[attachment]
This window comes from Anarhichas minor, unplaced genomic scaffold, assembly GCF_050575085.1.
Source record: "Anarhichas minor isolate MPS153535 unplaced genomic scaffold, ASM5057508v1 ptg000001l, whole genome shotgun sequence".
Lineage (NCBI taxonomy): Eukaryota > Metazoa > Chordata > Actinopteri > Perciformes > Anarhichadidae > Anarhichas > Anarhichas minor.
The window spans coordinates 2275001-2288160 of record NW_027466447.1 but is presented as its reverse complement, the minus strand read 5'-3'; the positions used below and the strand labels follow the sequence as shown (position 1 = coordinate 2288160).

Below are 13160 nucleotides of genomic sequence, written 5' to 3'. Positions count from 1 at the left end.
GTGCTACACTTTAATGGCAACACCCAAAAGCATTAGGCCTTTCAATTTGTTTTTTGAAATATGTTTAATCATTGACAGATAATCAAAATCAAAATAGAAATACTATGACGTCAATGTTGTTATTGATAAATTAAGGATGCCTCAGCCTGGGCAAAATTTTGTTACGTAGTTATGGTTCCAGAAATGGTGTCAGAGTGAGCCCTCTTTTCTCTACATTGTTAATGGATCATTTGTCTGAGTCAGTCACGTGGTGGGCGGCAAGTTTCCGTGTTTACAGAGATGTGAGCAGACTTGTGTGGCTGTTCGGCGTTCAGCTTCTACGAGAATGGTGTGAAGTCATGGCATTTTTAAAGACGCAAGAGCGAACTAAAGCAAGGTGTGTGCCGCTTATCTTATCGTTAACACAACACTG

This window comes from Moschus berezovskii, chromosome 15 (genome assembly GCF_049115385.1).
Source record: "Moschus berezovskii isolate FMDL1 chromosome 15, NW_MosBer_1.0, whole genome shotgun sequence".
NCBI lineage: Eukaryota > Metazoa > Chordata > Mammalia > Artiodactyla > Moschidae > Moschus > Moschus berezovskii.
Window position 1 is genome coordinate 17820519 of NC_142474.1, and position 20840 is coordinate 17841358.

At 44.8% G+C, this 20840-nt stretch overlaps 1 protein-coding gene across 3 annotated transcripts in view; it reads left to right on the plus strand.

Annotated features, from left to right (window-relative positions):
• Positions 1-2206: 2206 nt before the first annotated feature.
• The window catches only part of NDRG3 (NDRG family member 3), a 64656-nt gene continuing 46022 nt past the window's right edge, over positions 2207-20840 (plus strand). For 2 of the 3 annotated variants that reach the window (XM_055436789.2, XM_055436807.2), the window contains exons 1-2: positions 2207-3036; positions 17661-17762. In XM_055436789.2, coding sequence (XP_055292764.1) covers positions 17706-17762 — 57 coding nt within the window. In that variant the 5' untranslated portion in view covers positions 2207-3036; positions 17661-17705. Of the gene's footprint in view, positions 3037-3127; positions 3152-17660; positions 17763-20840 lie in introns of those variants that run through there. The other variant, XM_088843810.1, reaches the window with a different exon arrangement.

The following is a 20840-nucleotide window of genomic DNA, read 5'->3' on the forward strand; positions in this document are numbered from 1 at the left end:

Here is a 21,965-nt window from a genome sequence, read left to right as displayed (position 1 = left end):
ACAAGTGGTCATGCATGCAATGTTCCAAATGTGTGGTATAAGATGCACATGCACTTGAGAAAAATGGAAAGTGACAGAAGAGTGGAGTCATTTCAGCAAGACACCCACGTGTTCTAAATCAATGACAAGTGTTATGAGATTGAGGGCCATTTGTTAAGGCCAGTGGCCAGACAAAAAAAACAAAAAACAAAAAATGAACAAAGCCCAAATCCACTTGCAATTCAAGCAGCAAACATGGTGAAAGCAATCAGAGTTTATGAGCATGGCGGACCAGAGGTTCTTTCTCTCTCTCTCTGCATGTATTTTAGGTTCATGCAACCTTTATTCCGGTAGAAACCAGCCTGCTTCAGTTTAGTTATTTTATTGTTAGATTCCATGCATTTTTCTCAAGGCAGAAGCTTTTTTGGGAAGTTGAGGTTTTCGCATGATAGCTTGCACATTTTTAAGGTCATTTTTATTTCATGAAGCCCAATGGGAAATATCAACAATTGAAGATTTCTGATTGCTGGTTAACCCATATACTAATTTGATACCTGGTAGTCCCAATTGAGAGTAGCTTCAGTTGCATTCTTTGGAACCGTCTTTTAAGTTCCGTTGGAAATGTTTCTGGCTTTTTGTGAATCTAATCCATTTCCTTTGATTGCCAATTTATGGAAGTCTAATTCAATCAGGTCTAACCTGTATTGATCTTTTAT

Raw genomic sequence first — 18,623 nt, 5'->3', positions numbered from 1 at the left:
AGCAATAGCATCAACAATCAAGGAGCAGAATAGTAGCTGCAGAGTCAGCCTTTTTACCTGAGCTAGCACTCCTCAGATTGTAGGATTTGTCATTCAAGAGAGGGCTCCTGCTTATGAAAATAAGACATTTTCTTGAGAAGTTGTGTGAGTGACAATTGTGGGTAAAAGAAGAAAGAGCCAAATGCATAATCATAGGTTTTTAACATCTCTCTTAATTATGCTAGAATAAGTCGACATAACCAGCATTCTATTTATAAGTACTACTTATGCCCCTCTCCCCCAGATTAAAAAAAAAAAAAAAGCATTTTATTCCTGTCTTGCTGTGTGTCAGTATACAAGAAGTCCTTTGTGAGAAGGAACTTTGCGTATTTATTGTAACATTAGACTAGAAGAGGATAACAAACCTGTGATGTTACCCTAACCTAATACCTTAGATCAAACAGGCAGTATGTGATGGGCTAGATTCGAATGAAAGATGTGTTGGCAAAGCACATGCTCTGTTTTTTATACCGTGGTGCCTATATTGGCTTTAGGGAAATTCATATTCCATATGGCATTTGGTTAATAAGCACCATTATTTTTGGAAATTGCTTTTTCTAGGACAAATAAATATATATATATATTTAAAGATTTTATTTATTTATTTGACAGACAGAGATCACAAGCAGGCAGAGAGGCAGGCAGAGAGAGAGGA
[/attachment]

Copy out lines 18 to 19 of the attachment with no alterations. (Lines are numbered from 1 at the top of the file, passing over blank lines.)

Raw genomic sequence first — 18,623 nt, 5'->3', positions numbered from 1 at the left:
AGCAATAGCATCAACAATCAAGGAGCAGAATAGTAGCTGCAGAGTCAGCCTTTTTACCTGAGCTAGCACTCCTCAGATTGTAGGATTTGTCATTCAAGAGAGGGCTCCTGCTTATGAAAATAAGACATTTTCTTGAGAAGTTGTGTGAGTGACAATTGTGGGTAAAAGAAGAAAGAGCCAAATGCATAATCATAGGTTTTTAACATCTCTCTTAATTATGCTAGAATAAGTCGACATAACCAGCATTCTATTTATAAGTACTACTTATGCCCCTCTCCCCCAGATTAAAAAAAAAAAAAAAGCATTTTATTCCTGTCTTGCTGTGTGTCAGTATACAAGAAGTCCTTTGTGAGAAGGAACTTTGCGTATTTATTGTAACATTAGACTAGAAGAGGATAACAAACCTGTGATGTTACCCTAACCTAATACCTTAGATCAAACAGGCAGTATGTGATGGGCTAGATTCGAATGAAAGATGTGTTGGCAAAGCACATGCTCTGTTTTTTATACCGTGGTGCCTATATTGGCTTTAGGGAAATTCATATTCCATATGGCATTTGGTTAATAAGCACCATTATTTTTGGAAATTGCTTTTTCTAGGACAAATAAATATATATATATATTTAAAGATTTTATTTATTTATTTGACAGACAGAGATCACAAGCAGGCAGAGAGGCAGGCAGAGAGAGAGGA